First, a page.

up, looking very vexed indeed.' She
said: “Yon know the best soup tureen ?”
I said. “I do.” She said, “It’s gone I”
“How ?” I asked. “To pieces!”
She went down after this, and present
ly 1 heard a smash. My good lady short
ly afterward appeared. She was in tears.
She said, “Those two cut decanters f’
I said, “This is really becoming serous.
Hadn’t we better send her about her busi
ness?" My good lady replied, “How un
reasonably you do talk 1 Her sister sent
her here out of kindness to us. It will
hurt her feelings dreadfully if we don’t
keep! her.” I said, “How about our feel
There Was an awful smash down stairs
jest at this moment. We sat still and
waited. Jemima’s sister presently made
her appearance, weeping bitterly. She
said, “Oh! ma’am, oh r sir,Pm the unlock
iest girl that ever was. I’ve fell down
with the dinner tray f”
I said, "Will you be kind enough to
return home ? We’re not cross with you,
and here’s a shilling; only, my good girl,
depart while there is yet a whole piece of
crockery left in the house.”
She waved her arms wildly, and knock*
ed a few ornamental things off a side*
board. "How can I ever repay .you ?’’
she cried.
1 said, "Tour presence here, my good
girl. is costing us, on an average, about a
shilling'a minute. If yon would only go
away and take another situation—say, for
instance, in the china shop at the corner
of the street—we might, with a few years
of penary and privation, gradually re
cover our losses.”
She saw it in the same light, and
My good lady then descended to the
kitchen to look after the dinner. Jem
ima’s sister had left a jag on the stairs,
over which my good lady tumbled and
put her ankle out, also breaking the
Jemima’s sister has called on us twice
since and said how sorry she was. We
have on those occasions put the chain up
before speaking to her. We think it ad*
yisable that she should not come inside
the house any more.
Sixteen Good Habits.
1. Abstinence from tobacco and intozl
2. Temperance at meals.
3. Daily attention to all the condition
of health.
4. Constant occupation.
5. Doing at once whatever is required.
{6.-Having a time and place for every*
7. Fidelity to all appointments and du
8. Paying for everything in advance.
9. Regular pursuit in some science.
10. Giving as well as receiving.
11. Aiming at harmony in conversa-
12. Looking always on the bright
13. Association with some favorite min*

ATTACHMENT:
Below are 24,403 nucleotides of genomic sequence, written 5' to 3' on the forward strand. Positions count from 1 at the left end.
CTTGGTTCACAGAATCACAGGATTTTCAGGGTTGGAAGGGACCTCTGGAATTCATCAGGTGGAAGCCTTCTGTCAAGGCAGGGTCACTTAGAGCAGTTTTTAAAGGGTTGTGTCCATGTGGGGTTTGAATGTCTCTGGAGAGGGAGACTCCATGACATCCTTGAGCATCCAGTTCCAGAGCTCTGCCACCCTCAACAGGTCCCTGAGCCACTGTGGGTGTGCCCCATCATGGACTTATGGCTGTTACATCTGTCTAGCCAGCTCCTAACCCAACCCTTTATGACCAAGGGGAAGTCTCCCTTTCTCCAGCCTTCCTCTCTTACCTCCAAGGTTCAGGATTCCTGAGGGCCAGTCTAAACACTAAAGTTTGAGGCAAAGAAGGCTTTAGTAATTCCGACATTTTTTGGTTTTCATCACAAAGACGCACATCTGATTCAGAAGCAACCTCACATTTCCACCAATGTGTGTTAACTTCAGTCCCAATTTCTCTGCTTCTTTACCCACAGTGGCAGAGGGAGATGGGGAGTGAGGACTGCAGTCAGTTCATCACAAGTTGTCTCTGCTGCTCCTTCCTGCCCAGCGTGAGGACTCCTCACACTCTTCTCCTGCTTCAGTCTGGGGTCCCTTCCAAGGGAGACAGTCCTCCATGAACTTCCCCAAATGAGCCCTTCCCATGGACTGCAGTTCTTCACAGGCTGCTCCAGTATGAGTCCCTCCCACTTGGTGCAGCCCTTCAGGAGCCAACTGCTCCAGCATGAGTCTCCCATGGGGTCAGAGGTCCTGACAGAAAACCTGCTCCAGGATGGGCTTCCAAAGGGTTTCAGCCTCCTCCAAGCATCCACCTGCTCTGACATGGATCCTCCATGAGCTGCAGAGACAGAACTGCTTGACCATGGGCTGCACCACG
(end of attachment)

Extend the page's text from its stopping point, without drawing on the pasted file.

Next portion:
ister and society.
14. Talking on edifying subjects.
15. Acting always in the right spirit.
16. Realizing the presence of God at all
j -w;
in identified
v fairly
iree lof pride
A tLe old red
« whatever of
i their town,
idr succession
d Whatever
1 of frontier
(centered In
SS<» % l
Invite special attention to tbeit
r- .OP,
All the new shades.
A very large stock of all the best makes.
At (1 per yard.
Black and Colored Velvets for Trimming, &c..
in great variety.
A large stock of Fashionable Furs, in medium and
Blankets and Flannels,
The above stock comprises the
Which we offer at the lowest market prices
Allegheny City. Penna.
declS 4m
G. L. EbehhaßT,
Attorney at Law.
Represent in Beaver County
Tie Travelers Life 6 Accident Ins. Go.
Assets January 1, 1876,
*3,359,945.48 1
Issues both Life and Accident Policies. This
Insures Against aU kinds of Accidents ,
By paying from $lO to $6O a year, an Indemnity
of from $5 to $6O a week dating disability can be
secured in case of any accident oy which a man Is
rendered unable to attend to his usual occupation;
aid in the event of death by accident the same
payments secure from $lOOO to $5OOO to his family.
To Mechanics, Farmers and other laboring
men we especially commend the subject of Acci
dent Insurance. A small sum paid yearly will, in
the event of a crushed foot or band, or finger, a
broken leg or arm, or any disabling Injury, secure
a weekly income of case sufficient to support your
amily until you are able to resume your work.
A little money invested in Life and Accident
policies would save many a widow and orphans
from misery and starvation.
Safes and Vaults
ma r 4 3m PITTSBURGH, PA.
1873. SPRING STOCK. 1813.
I* offered lower than any other house In the city.
Buyers, Study Tour Own Interest, and examine
the stock of «£ HANNACH before purchasing else-
W Tbe stock comprises Men’s, Boys’, Youths’,
and Children’s Clothing, at Wholesale and Retail
aitention given to Custom Work.
J. HAKN a cr.